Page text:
“My mother lives in the windy Orkney Islands. It’s certainly a wonderful place to be brought up in.” – A Portrait Of Ga
In making a short film about her mother, the experimental filmmaker, Margaret Tait, essentially drew upon an interesting dialectic between place and youth. With 1952’s A Portrait Of Ga – a 4 minute short, shot on 16mm and with a voice-over by the filmmaker herself – a fragment of biography (and serendipitous autobiography) becomes a joyous affiliation between a happy sense of place and a jocose portrait of the filmmaker’s mother. Known as “Ga”, a name that the film suggests was given to her by her grandchildren, Tait’s mother is shown throughout the film to engage in the everyday rituals of walking along paths and scraggy, grassy knolls, eating sweets, smoking cigarettes and dancing. Yet the effectiveness of the film is the placement of all of these actions within a wider landscape, of both a topographical and of an emotionally platonic character; in emphasising the ordinary with a quiet knowing, Tait imbues the film’s collection of moments with a higher sense of purpose. A Portrait is, at the very least, a monument to small and personal moments.
The calm simplicity with which Tait works makes deeper readings seem crass but there is an impression of ineffability surrounding these rituals. However, as Tait herself suggests when discussing why she made the film, it was more to do with a personal interest in creating a maternal portrait: “My mother seemed a good subject for a portrait, (she was there), and I thought it offered a chance to do a sort of ‘abstract film’, in the sense that it didn’t have what you might call ‘the grammar of film’. It’s mostly discontinuous shots linked just by subject, in one case by colour, only rarely by movement.” (source). A number of interesting points are raised here. Tait suggests that the editing of the film is mostly ungrammatical, with what appears to be little actual post-editing to the footage and with only one moment of editing in camera (i.e. planning the shot) to connect a moment of connected colour (a reoccurring theme for the artist). This ties with the logic of a place-memory; the original film reel collating bits and bobs of Ga’s life and home on the Orkney Islands with a generally unbiased eye. In other words, the shooting seems to be momentary, instinctive and personal rather than academic or tied to narrative tendencies.
Perhaps because of the inherent Scottishness of the film and its subject, A Portrait, and Ga herself for that matter, brings to mind the writing of Nan Shepherd. Shepherd writes of a fluency of walking pace that is gained from exploring more mountainous paths (or at least paths less travelled). She writes in The Living Mountain of this fluency of foot: “Eye and foot acquire in rough walking a co-ordination that makes one distinctly aware of where the next step is to fall, even while watching sky and land.” (1977). In a similar fashion, A Portrait‘s opening shot shows Ga walking and ascending a road-side hill towards the camera with total dexterity; earnestly walking off the easy, tarmac path in order to pick a flower, to sit in the grass and to have a smoke. The film continues in a similar fashion with virtually every shot of Ga outside showcasing her hopping and jumping around grassy patches and fields with a youthful exuberance; part of the film’s charm is its sense of total, youthful abandon. She embodies with total ease, Shepherd’s most famous phrase of “It is a grand thing, to get to live”.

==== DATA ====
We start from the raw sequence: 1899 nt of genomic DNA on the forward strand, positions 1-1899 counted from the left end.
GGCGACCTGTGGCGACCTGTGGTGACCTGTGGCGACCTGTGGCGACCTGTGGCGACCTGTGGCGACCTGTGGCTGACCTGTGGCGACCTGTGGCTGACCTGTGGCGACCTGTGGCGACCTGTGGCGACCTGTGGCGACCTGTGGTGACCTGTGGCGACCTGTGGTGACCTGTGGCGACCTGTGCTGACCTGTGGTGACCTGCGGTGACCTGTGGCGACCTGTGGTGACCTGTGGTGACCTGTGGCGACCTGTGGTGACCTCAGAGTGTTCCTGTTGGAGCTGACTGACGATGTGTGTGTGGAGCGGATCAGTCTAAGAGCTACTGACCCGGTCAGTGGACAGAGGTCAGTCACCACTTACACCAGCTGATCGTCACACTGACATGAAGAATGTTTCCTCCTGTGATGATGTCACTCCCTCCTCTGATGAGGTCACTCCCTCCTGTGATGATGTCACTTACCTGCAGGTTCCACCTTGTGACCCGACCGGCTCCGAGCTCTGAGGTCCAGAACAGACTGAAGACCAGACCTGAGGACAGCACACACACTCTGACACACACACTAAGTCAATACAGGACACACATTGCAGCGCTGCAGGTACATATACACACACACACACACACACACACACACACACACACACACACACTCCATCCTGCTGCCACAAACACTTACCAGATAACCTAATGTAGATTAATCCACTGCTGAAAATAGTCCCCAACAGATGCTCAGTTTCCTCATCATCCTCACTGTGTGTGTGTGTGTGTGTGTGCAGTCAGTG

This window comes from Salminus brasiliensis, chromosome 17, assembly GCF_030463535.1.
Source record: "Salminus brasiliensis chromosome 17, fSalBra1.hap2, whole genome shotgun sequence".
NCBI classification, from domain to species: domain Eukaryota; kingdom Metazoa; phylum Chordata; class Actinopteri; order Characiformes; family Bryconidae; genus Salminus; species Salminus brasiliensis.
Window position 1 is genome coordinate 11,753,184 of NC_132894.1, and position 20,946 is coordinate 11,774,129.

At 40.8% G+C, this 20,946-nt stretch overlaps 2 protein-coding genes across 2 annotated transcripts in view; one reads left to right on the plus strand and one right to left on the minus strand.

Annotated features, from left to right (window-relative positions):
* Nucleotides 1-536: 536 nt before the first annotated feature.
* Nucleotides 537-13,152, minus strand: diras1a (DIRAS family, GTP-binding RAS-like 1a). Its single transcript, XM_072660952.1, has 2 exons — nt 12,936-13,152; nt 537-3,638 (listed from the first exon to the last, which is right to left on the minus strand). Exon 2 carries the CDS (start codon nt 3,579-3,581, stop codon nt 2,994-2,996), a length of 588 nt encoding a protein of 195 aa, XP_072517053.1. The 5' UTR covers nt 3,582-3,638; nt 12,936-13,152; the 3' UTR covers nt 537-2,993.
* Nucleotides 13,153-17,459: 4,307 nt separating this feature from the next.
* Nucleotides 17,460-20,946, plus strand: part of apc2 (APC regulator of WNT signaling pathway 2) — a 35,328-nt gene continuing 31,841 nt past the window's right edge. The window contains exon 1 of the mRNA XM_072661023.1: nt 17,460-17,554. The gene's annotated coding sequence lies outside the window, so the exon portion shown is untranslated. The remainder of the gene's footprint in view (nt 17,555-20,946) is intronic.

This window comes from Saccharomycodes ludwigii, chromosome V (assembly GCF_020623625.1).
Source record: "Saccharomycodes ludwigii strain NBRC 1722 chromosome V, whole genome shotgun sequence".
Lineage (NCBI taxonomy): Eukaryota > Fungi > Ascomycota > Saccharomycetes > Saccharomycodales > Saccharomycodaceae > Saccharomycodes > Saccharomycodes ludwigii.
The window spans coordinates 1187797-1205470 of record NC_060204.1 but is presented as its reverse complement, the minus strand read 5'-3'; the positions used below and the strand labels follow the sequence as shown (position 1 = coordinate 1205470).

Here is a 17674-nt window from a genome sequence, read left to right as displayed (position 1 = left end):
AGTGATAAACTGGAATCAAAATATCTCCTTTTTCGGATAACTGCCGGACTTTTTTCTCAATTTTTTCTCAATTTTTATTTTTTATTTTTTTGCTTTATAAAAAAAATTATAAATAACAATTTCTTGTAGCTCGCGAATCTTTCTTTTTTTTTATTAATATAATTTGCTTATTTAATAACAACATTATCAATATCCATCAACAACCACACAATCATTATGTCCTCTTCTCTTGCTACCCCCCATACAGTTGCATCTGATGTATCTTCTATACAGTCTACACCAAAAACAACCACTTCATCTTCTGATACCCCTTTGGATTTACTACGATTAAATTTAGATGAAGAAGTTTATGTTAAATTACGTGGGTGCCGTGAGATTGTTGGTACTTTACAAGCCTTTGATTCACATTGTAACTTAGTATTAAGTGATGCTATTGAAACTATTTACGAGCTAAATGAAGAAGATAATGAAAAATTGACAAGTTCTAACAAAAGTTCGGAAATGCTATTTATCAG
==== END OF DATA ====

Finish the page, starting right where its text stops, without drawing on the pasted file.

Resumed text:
Place plays its role in this abandon, just as much as the sticky unwrapping of a boiled sweet does in another segment of the film. Perhaps there is even a rebellious hint through such a playful relationship with the landscape; Ga, when on an obviously easier terrain such as the tarmac road, even starts to skip and break into little runs as a faded rainbow hangs over the hills. She even breaks into a dance when back in the confines of her own garden, when not digging and tending to the plants that is. The sense that the place has imbued in her a constantly young bearing is perhaps less to do with Tait’s editing (or lack of) and more to do with her subject, but her capture of it is still warming and masterfully subtle. Ali Smith has written of A Portrait‘s wonder and her thoughts tie well into Shepherd’s own vivacious sense of aliveness. Smith writes the following on the shot of Ga running along the road: “A long-shot of her mother, from behind, almost running almost dancing along a rural road beneath a greyed-out rainbow is, in that miraculous Tait way, so placed, so unquaint and so natural, as to leave its viewer renewed and knowing again what it is, simply to be alive.” (source). How appropriate it is then to finish the film with Ga yet again climbing another grassy hill, this time in more windy weather as the quote which opens this article closes the film; leaving the viewer as youthfully renewed as an old Scottish grandmother finding childlike exuberance in walking up a windy, Orkney hillside.